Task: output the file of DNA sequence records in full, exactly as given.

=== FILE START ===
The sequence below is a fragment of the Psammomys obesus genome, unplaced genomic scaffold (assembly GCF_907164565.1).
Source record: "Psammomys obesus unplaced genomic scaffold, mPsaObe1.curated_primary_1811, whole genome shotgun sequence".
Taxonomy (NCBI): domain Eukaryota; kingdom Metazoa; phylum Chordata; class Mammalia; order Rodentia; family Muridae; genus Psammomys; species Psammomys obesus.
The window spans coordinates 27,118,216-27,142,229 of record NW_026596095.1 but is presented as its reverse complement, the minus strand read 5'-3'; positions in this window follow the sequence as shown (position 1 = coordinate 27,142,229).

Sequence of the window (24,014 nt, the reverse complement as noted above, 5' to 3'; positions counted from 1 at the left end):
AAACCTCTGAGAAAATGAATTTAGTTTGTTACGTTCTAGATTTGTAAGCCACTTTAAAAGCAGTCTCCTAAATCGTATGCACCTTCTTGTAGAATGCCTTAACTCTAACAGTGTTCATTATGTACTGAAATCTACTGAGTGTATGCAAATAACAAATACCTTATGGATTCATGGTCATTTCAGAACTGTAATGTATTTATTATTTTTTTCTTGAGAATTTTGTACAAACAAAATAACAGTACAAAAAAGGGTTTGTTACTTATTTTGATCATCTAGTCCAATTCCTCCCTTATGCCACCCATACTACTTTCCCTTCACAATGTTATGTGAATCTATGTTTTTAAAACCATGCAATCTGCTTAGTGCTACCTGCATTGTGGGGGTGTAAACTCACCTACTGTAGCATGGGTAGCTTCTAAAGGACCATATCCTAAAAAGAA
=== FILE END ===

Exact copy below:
The sequence below is a fragment of the Psammomys obesus genome, unplaced genomic scaffold (assembly GCF_907164565.1).
Source record: "Psammomys obesus unplaced genomic scaffold, mPsaObe1.curated_primary_1811, whole genome shotgun sequence".
Taxonomy (NCBI): domain Eukaryota; kingdom Metazoa; phylum Chordata; class Mammalia; order Rodentia; family Muridae; genus Psammomys; species Psammomys obesus.
The window spans coordinates 27,118,216-27,142,229 of record NW_026596095.1 but is presented as its reverse complement, the minus strand read 5'-3'; positions in this window follow the sequence as shown (position 1 = coordinate 27,142,229).

Sequence of the window (24,014 nt, the reverse complement as noted above, 5' to 3'; positions counted from 1 at the left end):
AAACCTCTGAGAAAATGAATTTAGTTTGTTACGTTCTAGATTTGTAAGCCACTTTAAAAGCAGTCTCCTAAATCGTATGCACCTTCTTGTAGAATGCCTTAACTCTAACAGTGTTCATTATGTACTGAAATCTACTGAGTGTATGCAAATAACAAATACCTTATGGATTCATGGTCATTTCAGAACTGTAATGTATTTATTATTTTTTTCTTGAGAATTTTGTACAAACAAAATAACAGTACAAAAAAGGGTTTGTTACTTATTTTGATCATCTAGTCCAATTCCTCCCTTATGCCACCCATACTACTTTCCCTTCACAATGTTATGTGAATCTATGTTTTTAAAACCATGCAATCTGCTTAGTGCTACCTGCATTGTGGGGGTGTAAACTCACCTACTGTAGCATGGGTAGCTTCTAAAGGACCATATCCTAAAAAGAA